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Canadian Black Hawks or All-American Eagles?
William Furlong
November 10, 1969
It is a simple fact of U.S. big-league hockey that all the best skaters come from Canada, but that fact did not discourage the owner of the Chicago team from trying to Americanize the game
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November 10, 1969

Canadian Black Hawks Or All-american Eagles?

It is a simple fact of U.S. big-league hockey that all the best skaters come from Canada, but that fact did not discourage the owner of the Chicago team from trying to Americanize the game

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Multimillionaire Major Frederic McLaughlin of Harvard and Lake Forest was an impeccable man of vast and remorseless enthusiasms. One of these was for Irene Castle, whom he married in 1923. Another was for the idea of American, as opposed to Canadian, hockey. In the major's time, as now, big-league professional hockey was peopled almost exclusively by Canadians, and this was a fact that depressed the patriotic major.

In 1926 Major McLaughlin bought the minor league Portland Rosebuds, moved them to Chicago where he won them admission to the National Hockey League as the Black Hawks and set about realizing his dream of making the game American.

Few people shared the major's enthusiasm for this idea, and his early attempts to spot a few American-born players here and there in the Hawk lineup led only to a series of poor finishes. But the major did not give up easily. In 1936, when the Hawks were doing about as badly as possible, he decided to promote the American idea in spectacular form. He already had a U.S.-born goalie, Mike Karakas of Eveleth, Minn., as a regular. Now he wanted five more Americans to play in front of Karakas so that during some periods of play the entire Black Hawk lineup would be native-born. If the experiment should prove successful, the major even envisioned changing the name of the team to the Chicago Yanks.

McLaughlin got two more players from Karakas' home town: Albert Suomi and Curly Brink. He picked up Bun LaPrairie from Sault Ste. Marie, Mich., Butch Schaefer from Hinckley, Minn. and Ernest (Ike) Klingbeil from Hancock, Mich.

In January 1937 the five men were brought to Chicago and quietly put up at the Lawson YMCA. "The major kept 'em under cover as long as he could," says Johnny Gottselig, a player who was there. First he wanted them in top condition—"With the major, physical fitness was the thing in any sport"—so he put them under the direction of Emil Iverson, "physical director" of the Black Hawks. "He was a Swede and he had this Swedish system," says Gottselig. "You had to stand at attention, hands on hips with your toes—the tips of your toes—touching together." It was a balletlike discipline in which the ideal was to make the body form a sort of "I." "And then," says Gottselig, "he'd have you doing all the bending and stretching exercises from that position." Iverson also had the newly recruited Yanks playing badminton ("I'd never done that before in my life," said one bewildered hockey player), swinging on the gymnastic horses ("That scared me more than playing") and heaving a medicine ball around.

All that was in the morning. In the afternoon the men spent 2� hours on the ice. At first they worked out in the old Chicago Arena, away from the "big team." The major wanted to play them as a cohesive and comprehensive unit. Outside the periphery of the rink the regular Black Hawks treated the newcomers like a dog with new fleas. "They wouldn't sit on the bench with us. They wouldn't talk to us," says Ike Klingbeil. On the ice the Canadians treated the Yanks the way Daley's cops treat hippies. "They really came at us, sticks up, blades up, and things started getting pretty rough." Finally McLaughlin approved splitting up the Yanks, at least for purposes of practice. The Yank defensemen, Klingbeil and Schaefer, went on the ice with an all-Canadian forward line, the Yank forwards with a Canadian defense.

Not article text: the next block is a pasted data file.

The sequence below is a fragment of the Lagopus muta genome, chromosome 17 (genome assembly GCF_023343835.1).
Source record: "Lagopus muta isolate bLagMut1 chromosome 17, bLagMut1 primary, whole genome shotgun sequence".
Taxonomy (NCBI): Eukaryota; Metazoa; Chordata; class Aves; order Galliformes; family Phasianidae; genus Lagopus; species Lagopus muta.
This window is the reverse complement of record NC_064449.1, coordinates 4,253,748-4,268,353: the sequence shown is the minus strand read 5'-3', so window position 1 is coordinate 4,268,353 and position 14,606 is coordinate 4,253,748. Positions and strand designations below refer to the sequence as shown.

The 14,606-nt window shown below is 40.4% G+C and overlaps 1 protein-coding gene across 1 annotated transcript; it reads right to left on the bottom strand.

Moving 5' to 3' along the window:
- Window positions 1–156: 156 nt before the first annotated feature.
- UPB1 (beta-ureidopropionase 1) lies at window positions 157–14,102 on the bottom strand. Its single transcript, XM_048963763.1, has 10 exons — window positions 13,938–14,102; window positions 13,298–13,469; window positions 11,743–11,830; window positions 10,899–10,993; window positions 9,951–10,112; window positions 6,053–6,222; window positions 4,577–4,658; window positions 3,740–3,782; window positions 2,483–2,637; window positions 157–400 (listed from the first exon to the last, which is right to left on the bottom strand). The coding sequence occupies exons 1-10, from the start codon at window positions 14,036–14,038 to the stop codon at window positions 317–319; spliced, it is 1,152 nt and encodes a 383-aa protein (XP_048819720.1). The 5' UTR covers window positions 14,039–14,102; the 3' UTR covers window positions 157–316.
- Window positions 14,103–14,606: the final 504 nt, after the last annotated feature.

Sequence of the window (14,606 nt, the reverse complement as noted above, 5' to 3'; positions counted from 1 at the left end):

This tended to stanch the flow of blood. It also had a remarkable effect on the team as a whole. Suddenly the Hawks began winning games. By late February of '37 they had won only 11 games all season and were averaging only 1.82 goals per game. They were kept out of last place only because the now-defunct New York Americans were so astonishingly inept. But now, thanks to the strangers in their ranks, the Hawks were winning.

It was not just a matter of Canadian pride; it was a matter of personal survival: if the Yanks were to stay, then obviously five Canadians already on the team would have to be cut to make room for them. So suddenly everybody began playing like crazy. Inexplicably, the Black Hawks won three games in a row and scored 13 goals, an average of 4.33 per game.

Still, the major was in a funk. His team was winning, but attendance remained terrible. McLaughlin thought it might stimulate interest if he could get his five Yanks on the ice together but he knew their play would probably cost him a place in the Stanley Cup playoffs. He promised himself, therefore, to hold off as long as the Black Hawks still had a chance to get into the playoffs. It got to the point where all he needed was one loss by the Black Hawks or one win by the New York Rangers to clinch—for the Rangers—a Stanley Cup spot. But he couldn't get either one. The Hawks kept winning, and the Rangers kept losing and the major kept postponing his plans to use the Yanks.

By the night of their second-to-last home game the Black Hawks were still in the race. A loss that night would give the Yanks their chance. So what happened? The Hawks tied the Toronto Maple Leafs 2-2.

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